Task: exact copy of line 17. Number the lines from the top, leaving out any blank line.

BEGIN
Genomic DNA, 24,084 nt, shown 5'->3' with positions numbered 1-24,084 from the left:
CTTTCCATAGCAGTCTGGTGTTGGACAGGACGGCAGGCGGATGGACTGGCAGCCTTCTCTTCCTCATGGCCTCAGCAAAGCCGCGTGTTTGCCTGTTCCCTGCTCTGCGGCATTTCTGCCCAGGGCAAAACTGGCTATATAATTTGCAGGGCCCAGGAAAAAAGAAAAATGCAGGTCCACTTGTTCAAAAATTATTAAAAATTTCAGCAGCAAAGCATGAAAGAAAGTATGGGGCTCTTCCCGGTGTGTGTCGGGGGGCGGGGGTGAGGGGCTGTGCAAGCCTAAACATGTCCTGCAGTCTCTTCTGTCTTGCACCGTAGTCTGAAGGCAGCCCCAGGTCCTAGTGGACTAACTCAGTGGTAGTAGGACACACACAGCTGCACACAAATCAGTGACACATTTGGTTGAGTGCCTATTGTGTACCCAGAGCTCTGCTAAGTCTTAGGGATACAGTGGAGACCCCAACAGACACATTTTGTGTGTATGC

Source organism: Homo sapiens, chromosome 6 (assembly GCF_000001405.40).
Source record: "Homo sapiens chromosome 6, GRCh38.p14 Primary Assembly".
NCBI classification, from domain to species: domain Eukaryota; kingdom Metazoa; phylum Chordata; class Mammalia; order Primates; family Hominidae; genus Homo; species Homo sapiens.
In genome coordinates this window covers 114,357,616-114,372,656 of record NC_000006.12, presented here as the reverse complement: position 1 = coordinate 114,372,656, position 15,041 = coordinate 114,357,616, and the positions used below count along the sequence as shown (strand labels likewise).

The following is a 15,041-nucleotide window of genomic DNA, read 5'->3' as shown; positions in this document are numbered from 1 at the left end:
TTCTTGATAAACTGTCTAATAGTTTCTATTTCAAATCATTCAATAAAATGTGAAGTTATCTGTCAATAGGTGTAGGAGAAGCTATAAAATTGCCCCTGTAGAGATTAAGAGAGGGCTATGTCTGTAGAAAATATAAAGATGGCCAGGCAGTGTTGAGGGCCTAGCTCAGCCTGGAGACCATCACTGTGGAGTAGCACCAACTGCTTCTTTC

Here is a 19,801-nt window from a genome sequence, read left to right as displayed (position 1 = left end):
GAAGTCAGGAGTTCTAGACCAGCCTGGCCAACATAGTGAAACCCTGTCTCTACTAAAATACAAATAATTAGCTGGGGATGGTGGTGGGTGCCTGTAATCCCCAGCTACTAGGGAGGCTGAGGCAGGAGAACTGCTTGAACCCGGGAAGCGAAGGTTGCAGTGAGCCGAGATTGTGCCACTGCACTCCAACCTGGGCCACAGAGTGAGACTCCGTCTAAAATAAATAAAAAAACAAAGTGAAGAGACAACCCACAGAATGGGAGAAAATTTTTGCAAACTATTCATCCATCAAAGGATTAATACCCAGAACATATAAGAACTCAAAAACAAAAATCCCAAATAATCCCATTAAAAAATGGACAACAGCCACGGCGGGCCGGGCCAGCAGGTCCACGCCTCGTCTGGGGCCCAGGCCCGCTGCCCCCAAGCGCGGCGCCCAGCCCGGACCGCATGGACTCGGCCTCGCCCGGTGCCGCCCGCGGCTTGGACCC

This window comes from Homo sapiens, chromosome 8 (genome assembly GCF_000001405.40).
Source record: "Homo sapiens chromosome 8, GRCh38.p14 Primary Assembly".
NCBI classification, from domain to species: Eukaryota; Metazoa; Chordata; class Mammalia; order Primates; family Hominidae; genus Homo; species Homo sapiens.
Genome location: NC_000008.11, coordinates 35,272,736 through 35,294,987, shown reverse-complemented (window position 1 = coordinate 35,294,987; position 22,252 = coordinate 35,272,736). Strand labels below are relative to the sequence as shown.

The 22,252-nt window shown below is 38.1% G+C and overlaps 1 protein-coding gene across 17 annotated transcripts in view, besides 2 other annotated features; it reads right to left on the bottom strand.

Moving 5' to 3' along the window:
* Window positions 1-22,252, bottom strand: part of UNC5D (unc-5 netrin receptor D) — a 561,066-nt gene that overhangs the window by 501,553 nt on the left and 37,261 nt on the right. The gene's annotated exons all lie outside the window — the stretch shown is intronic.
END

* Window positions 1-22,252, bottom strand: part of UNC5D (unc-5 netrin receptor D) — a 561,066-nt gene that overhangs the window by 501,553 nt on the left and 37,261 nt on the right. The gene's annotated exons all lie outside the window — the stretch shown is intronic.